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FRIPRO-Fri prosjektstøtte

Visuopathy of Prematurity - Is Retinopathy of Prematurity just the tip of the iceberg?

Alternative title: Visuopathy of Prematurity - er Retinopathy of Prematurity bare toppen av isfjellet?

Awarded: NOK 8.7 mill.

Preterm birth (birth<37 weeks of gestation) occurs in 15 million children per year (11%). ~1-2% are very preterm (VP; <32 weeks) or very low birth weight (VLBW; <1500 g). There have been improvements in VP/VLBW survival in high-income countries since the 1960s. In Europe only, over 1 million survivors have reached adulthood. ROP (Retinopathy of Prematurity) explains only a small proportion of visual dysfunction in children and adults born preterm. We propose that much of the visual dysfunction in very preterm/very low birth weight survivors can be attributed to the same, inflammation-related disease spectrum. In other words, we propose that ROP might be just the tip of the iceberg of an entity we call Visuopathy of Prematurity. We postulate the existence of a spectrum of inflammation-associated changes to the retina and choroid (both cellular and vasculogenetic) and to the visual pathways in the brain that should not be considered separate from ROP, but as an overarching, inflammation-initiated entity explaining the spectrum of visual dysfunction in preterm infants better than ROP alone. The proposed VOP paradigm includes evidence from experimental work, magnetic resonance imaging (MRI) and Optical Coherence Tomography (OCT). Taken together, the data supports the notion that sustained systemic inflammation in preterm newborns might contribute to a prolonged pathogenetic process that culminates in clinical VOP, and that explains the constellation of risk factors, imaging correlates, and clinical hallmarks in this entity. In this project, our objective is to confirm the existence of VOP. We will do this by searching and defining the VOP footprint via detailed in vivo imaging of retinal and choroideal tissue, automated analyses of retina applying AI (artificial intelligence) techniques, combined with electrophysiological testing of the retinal and cerebral visual axis and association with clinical outcomes.

The novelty of this project is the idea that visual problems of preterm infants are rooted in an entity we call Visuopathy of Prematurity (VOP) that has inflammation as a major etiological pathway and of which ROP is only the visible tip of the iceberg detectable by clinical examination. We have gathered an international team of experts that will define the VOP footprint, search for its (inflammatory) antecedents in the neonatal period, and simulate interventions with the ambition to find targets that can be modified to lower the incidence of VOP. We will apply state-of-the art AI-assisted imaging analyses and international population-based follow-up studies as well as computer simulations for intervention and objective functional studies applying neurophysiology. Furthermore, we will, in individuals with VOP, develop a brain plasticity training program. Our ambition is to pinpoint the site(s) of visual system lesion in this large group of patients, predict consequences of modifying risk factors on outcome and develop a strategy for brain plasticity training. Although ambitious, the qualifications of the cross-disciplinary international expert team that we have gathered, the complementarity of their competence, and the fact that data collections, feasibility studies and ethical approvals have already been performed and obtained prior to project start, will ensure the completion of the project and make success highly likely. Implementation of results from this project will decrease prevalence and personalize treatment of VOP, personalize rehabilitation of preterm birth survivors, and provide a tool for brain plasticity training. These are outcomes that have a clear relevance and large potential impact, and will benefit this extremely vulnerable patient population of preterm infants and, thereby, society.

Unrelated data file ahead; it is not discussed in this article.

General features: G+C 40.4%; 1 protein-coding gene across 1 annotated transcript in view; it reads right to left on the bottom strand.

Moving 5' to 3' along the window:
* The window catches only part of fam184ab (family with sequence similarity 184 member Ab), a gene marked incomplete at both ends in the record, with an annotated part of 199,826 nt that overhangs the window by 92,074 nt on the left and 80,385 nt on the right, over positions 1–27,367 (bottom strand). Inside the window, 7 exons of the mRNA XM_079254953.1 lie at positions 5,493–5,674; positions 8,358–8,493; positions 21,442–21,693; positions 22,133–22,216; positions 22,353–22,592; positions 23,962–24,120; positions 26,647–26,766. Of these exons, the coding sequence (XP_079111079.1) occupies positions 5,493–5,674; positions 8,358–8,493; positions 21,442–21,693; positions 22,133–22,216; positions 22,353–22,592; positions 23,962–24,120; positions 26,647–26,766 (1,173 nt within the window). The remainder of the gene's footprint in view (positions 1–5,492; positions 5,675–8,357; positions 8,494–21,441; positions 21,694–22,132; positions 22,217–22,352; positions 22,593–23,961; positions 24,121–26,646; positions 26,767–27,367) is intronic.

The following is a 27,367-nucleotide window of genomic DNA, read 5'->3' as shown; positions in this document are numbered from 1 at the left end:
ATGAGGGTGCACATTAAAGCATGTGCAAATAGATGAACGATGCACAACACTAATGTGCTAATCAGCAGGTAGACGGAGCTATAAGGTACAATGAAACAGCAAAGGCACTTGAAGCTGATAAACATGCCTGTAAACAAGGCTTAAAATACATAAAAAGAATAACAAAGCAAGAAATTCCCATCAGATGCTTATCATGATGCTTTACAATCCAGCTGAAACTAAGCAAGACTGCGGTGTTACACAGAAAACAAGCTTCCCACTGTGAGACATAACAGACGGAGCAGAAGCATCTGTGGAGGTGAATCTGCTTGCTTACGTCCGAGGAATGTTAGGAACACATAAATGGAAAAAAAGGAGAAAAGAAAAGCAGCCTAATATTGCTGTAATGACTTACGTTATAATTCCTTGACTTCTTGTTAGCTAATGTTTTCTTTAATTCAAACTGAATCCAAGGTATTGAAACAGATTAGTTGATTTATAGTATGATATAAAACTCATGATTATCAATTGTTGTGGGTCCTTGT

Funding scheme:

FRIPRO-Fri prosjektstøtte